More devices, more choices and more broadband translate to more intelligence in our home networks, and intelligent gateways will lead the way. That was the key takeaway from the first of Tuesday’s Spring Technical Forums: “Human Touch: The Intersection of Intelligent Devices and Intelligent Consumers.”

“The home network is full of gadgets that are connected. Using a smart gateway can walk consumers through the process of setting up devices and choosing the best options for better connectivity and use of broadband,” said Carol Ansley, senior director of IP engineering for Arris.

As customers get more comfortable with new devices and interfaces, they are looking for a new paradigm with their user interfaces, according to a study by Buckeye Cable.

“We looked at three different set-top box groups and two guide types and found a higher number of users with the advanced user interface. Customers are expecting more of our products, so a lot depends on the user interface,” said Jim Brown, vice president of engineering at Buckeye.

Those same customers are also trying to make some sense of all the devices, noted Peter Docherty, founder and CTO of ThinkAnalytics.

“We’ve found that creating a profile of viewing behavior, including on other devices, is helpful. But we must understand content and the consumer and analyze viewer behavior across all devices. There really is no magic tool,” Docherty said.

Configuring a home network to handle the proliferation of devices is a top of mind issue as well. “Not everything is over Wi-Fi, so gateways are required. Today, there could be two or three routers in the home. It’s not simple anymore,” said Chris Grundemann, architect, IP Networks, CableLabs.

His recommendation is to incorporate HIPnet, a self-configuring multi-router home IP network, “because home networks will become more complex and home users won’t.”

Predicting what products will be popular is also high on the home network radar screen, and recommendation engines are extremely helpful. “We are looking at all available information sources; Facebook activity, Twitter, etc. then extracting statistics for a model to predict product popularity. Now, we can predict 70 percent of the popular shows using only social media, and when combined with Nielsen data, more than 80 percent,” explained Jan Neumann, lead researcher for Comcast Cable.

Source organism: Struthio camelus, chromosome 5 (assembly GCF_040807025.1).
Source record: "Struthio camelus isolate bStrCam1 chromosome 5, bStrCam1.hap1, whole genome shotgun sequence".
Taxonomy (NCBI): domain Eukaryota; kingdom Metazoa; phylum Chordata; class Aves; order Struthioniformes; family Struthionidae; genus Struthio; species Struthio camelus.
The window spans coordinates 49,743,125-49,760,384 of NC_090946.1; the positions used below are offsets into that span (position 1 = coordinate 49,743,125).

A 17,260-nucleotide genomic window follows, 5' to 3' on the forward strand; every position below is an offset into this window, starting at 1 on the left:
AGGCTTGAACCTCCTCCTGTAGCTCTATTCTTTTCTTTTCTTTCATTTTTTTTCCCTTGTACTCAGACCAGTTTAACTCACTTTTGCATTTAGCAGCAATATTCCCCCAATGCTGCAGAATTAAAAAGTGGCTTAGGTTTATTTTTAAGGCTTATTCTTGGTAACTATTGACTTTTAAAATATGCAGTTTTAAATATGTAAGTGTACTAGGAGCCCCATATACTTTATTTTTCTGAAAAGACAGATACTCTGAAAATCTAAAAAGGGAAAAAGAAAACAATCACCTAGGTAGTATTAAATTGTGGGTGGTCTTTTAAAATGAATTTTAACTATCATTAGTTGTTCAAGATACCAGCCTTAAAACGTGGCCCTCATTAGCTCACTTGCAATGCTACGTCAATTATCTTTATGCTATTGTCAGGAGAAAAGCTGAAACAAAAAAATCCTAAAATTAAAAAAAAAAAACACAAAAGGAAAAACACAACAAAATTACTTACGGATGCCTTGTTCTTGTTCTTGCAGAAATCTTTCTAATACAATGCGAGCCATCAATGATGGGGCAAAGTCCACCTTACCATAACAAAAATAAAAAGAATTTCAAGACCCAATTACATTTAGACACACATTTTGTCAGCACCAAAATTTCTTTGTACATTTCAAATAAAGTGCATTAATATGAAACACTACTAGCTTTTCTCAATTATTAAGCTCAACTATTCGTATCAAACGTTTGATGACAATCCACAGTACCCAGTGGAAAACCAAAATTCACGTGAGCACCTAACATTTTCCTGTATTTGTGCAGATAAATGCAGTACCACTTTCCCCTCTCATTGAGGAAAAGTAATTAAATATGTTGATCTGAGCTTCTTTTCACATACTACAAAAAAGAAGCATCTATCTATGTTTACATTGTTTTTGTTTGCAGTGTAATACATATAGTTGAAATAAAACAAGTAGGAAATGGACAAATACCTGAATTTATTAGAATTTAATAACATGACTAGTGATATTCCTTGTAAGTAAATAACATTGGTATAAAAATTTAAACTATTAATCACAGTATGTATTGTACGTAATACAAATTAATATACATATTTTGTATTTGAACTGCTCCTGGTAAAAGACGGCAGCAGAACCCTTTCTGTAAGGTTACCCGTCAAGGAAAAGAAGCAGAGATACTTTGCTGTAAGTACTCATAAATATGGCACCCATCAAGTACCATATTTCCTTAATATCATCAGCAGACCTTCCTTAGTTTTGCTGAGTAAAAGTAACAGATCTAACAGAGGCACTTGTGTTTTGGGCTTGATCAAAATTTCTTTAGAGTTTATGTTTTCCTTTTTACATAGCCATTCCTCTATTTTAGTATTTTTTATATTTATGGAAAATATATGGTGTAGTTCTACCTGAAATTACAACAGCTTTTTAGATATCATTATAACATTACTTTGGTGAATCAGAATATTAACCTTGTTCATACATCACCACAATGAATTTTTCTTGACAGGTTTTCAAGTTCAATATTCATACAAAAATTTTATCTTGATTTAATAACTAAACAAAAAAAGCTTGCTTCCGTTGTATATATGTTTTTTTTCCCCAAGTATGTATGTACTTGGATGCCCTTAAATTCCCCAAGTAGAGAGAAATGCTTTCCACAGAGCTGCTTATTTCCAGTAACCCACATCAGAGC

Just how to manage all of this in-home Quality of Experience, and Wi-Fi’s role were the two issues for panelists during the second Spring Technical session: “Air Quality Control: Approaches for Improving Wireless Broadband User Experience.”

“Wi-Fi should be fast, easy and reliable, and spectrum is the key. Clean spectrum will enable progress,” said Rob Alderfer, senior strategic analyst at CableLabs.

Passpoint, Alderfer noted, is one solution. “It automatically ensures that customers get access they pay for. But we need to work together and get the technology into the hands of consumers for Wi-Fi to reach its potential.”

Sharing IP addresses is another issue that needs to be addressed, said Rajiv Asati, distinguished engineer at Cisco Systems.

“We’re sharing IP addresses with strangers,” he said. “That shouldn’t happen. There’s a huge cost associated with it, including the negative impact on user experience, capital and operational expenses.”

Asati’s solution is a more aggressive move to IPv6. “IPv6 is for real and getting traction. There’s a lot of implementation out there.”

There are also a lot of Wi-Fi devices in the home, which raises another set of issues, according to Sandra Howe, senior vice president for strategic market development for Arris.

“If not installed and managed properly, Wi-Fi can disrupt the customer experience,” Howe said. “We’re seeing more problems with high-speed data installation and throughput loss as well when there is a mix of devices.”

A solution could be with a fleet of cable “Geek Squads” and self-installs. “Customers can use smart phones to move through the installation process and develop birth certificates,” Howe noted.

At the end of the session, there was widespread agreement that Wi-Fi is broadband and it must be easy, secure, reliable and well managed.